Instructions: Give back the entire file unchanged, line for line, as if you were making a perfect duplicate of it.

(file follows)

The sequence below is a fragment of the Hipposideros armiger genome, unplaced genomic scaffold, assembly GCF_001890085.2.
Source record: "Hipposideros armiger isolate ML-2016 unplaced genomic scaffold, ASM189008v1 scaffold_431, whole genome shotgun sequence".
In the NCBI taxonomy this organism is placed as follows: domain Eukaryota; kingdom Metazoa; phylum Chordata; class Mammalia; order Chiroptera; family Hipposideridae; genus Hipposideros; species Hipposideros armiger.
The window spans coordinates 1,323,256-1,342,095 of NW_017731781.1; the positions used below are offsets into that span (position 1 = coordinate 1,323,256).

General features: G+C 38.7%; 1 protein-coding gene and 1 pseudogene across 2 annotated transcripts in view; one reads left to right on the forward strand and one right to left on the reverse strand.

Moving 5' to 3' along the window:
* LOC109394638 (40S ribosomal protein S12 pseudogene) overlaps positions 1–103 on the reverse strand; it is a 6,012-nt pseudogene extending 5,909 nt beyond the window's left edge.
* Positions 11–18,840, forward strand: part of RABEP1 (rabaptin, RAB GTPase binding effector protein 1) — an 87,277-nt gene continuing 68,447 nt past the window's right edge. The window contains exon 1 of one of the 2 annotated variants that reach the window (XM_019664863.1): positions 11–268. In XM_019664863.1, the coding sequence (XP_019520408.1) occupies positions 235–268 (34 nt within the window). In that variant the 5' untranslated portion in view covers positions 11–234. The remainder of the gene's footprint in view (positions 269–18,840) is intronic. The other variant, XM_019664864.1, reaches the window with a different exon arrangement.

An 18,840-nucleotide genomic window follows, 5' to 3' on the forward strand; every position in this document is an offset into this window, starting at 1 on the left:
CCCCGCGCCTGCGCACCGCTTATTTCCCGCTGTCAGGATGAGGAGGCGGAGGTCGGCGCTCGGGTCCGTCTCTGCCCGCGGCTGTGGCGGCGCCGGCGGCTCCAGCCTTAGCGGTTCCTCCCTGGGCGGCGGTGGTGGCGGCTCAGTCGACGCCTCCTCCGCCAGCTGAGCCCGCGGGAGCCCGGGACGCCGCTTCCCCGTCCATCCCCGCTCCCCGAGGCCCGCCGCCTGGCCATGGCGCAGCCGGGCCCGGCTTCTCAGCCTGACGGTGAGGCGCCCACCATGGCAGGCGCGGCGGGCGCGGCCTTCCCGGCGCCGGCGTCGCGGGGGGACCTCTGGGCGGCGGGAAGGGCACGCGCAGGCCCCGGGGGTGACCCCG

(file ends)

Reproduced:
The sequence below is a fragment of the Hipposideros armiger genome, unplaced genomic scaffold, assembly GCF_001890085.2.
Source record: "Hipposideros armiger isolate ML-2016 unplaced genomic scaffold, ASM189008v1 scaffold_431, whole genome shotgun sequence".
In the NCBI taxonomy this organism is placed as follows: domain Eukaryota; kingdom Metazoa; phylum Chordata; class Mammalia; order Chiroptera; family Hipposideridae; genus Hipposideros; species Hipposideros armiger.
The window spans coordinates 1,323,256-1,342,095 of NW_017731781.1; the positions used below are offsets into that span (position 1 = coordinate 1,323,256).

General features: G+C 38.7%; 1 protein-coding gene and 1 pseudogene across 2 annotated transcripts in view; one reads left to right on the forward strand and one right to left on the reverse strand.

Moving 5' to 3' along the window:
* LOC109394638 (40S ribosomal protein S12 pseudogene) overlaps positions 1–103 on the reverse strand; it is a 6,012-nt pseudogene extending 5,909 nt beyond the window's left edge.
* Positions 11–18,840, forward strand: part of RABEP1 (rabaptin, RAB GTPase binding effector protein 1) — an 87,277-nt gene continuing 68,447 nt past the window's right edge. The window contains exon 1 of one of the 2 annotated variants that reach the window (XM_019664863.1): positions 11–268. In XM_019664863.1, the coding sequence (XP_019520408.1) occupies positions 235–268 (34 nt within the window). In that variant the 5' untranslated portion in view covers positions 11–234. The remainder of the gene's footprint in view (positions 269–18,840) is intronic. The other variant, XM_019664864.1, reaches the window with a different exon arrangement.

An 18,840-nucleotide genomic window follows, 5' to 3' on the forward strand; every position in this document is an offset into this window, starting at 1 on the left:
CCCCGCGCCTGCGCACCGCTTATTTCCCGCTGTCAGGATGAGGAGGCGGAGGTCGGCGCTCGGGTCCGTCTCTGCCCGCGGCTGTGGCGGCGCCGGCGGCTCCAGCCTTAGCGGTTCCTCCCTGGGCGGCGGTGGTGGCGGCTCAGTCGACGCCTCCTCCGCCAGCTGAGCCCGCGGGAGCCCGGGACGCCGCTTCCCCGTCCATCCCCGCTCCCCGAGGCCCGCCGCCTGGCCATGGCGCAGCCGGGCCCGGCTTCTCAGCCTGACGGTGAGGCGCCCACCATGGCAGGCGCGGCGGGCGCGGCCTTCCCGGCGCCGGCGTCGCGGGGGGACCTCTGGGCGGCGGGAAGGGCACGCGCAGGCCCCGGGGGTGACCCCG